Which Are the Best Cryptocurrencies to Mine?
The mining of cryptocurrencies can be a lucrative venture, depending on which consensus algorithm the ecosystems use. Finding the right cryptocurrency to mine can be a lot more complex than people assume. Comparing the different options is essential for anyone interested in exploring these options.
Traditional Mining Remains Expensive
Whereas most people would think of cryptocurrency mining as something that only applies to top assets, that is not the case. Getting involved in mining Bitcoin, Ethereum, Litecoin, or other assets can prove very expensive. Acquiring the necessary hardware to begin the mining operation often requires a steep upfront investment. Making matters worse are the maintenance fees associated with traditional mining.
Another factor is the electricity cost of mining cryptocurrencies. The Proof-of-Work algorithm employed by Bitcoin, Ethereum, and others requires significant mining capacity over time. Powering those machines means using more electricity, a concept that has gotten plenty of scrutiny lately. Even Elon Musk criticizes the Bitcoin network for its severe impact on the environment, even if most Bitcoin mining electricity comes from renewable sources.
All of these factors indicate how tough it can be to engage with cryptocurrency mining. However, the mining concept goes well beyond Proof-of-Work these days, creating new and exciting opportunities for onlookers and enthusiasts. It is crucial to compare the different options on the table and figure out which approach will work best.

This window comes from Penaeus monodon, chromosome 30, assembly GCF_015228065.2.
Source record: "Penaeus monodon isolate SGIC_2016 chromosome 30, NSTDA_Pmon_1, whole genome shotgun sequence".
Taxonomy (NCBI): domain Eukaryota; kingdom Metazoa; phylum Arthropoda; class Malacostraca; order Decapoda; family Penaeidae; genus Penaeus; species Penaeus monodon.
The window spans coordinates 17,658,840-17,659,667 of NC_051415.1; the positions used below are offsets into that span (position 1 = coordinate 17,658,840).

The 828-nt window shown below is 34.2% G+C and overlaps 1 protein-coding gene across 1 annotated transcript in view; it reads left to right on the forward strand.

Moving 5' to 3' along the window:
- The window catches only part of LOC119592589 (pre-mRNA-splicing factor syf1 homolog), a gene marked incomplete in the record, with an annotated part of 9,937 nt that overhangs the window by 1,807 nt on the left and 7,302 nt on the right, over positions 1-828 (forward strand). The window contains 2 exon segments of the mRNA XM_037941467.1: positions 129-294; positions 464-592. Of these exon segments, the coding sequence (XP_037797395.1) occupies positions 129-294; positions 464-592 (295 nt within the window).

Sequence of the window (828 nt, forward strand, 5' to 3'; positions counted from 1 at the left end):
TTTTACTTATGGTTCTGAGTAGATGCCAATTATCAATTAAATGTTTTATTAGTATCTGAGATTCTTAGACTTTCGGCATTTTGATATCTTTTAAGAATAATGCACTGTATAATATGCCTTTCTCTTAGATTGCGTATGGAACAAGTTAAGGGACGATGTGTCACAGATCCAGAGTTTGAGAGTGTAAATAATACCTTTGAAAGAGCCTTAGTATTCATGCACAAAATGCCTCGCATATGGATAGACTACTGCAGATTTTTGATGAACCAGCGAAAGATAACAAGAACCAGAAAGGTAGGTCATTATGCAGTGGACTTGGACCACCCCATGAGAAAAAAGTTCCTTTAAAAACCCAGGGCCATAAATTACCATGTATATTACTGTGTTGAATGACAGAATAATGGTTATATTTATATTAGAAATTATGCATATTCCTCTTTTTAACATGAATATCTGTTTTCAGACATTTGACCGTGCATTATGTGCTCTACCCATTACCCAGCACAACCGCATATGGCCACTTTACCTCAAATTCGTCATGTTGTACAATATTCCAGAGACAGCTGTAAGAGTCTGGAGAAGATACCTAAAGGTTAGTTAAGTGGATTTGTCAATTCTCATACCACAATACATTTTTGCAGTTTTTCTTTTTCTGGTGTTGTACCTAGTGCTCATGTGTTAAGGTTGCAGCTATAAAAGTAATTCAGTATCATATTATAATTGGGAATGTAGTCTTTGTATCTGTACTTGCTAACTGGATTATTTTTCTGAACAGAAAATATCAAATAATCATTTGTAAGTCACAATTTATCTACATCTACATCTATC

The Traditional Mining Route
For those users who want to opt for a more traditional option and mine cryptocurrencies with their graphics card (GPU), there are several options to explore. It all comes down to finding a GPU capable of ming at competitive speeds and finding the right network to maximize profits. That latter option can be a bit tricky, though, although there are noteworthy options that might surprise a few people.
As things stand, the most profitable currency to mine with a GPU is Ravencoin. That may be a bit surprising, although the X16 algorithm is quite user-friendly and approachable by anyone with a recent graphics card. Rewards will depend heavily on the RVN price, yet the currency has a 5,000 RVN block reward. Depending on how much one pays for electricity, it is relatively straightforward to earn a few dollars per day by mining this altcoin.
Another favorable option is mining Ethereum. Although there is a lot of network competition, it remains one of the more popular crypto assets on the market today. Moreover, with the upcoming switch to proof-of-stake, people expect the value of ETH to go up in the coming months. There is no guarantee of that happening, however, but exploring the different opportunities can prove worthwhile. It is unclear when the switch from proof-of-work to proof-of-stake will occur, however. Ensuring a return on investment for people who begin to mine Ethereum today might be impossible, depending on the developers’ timeline.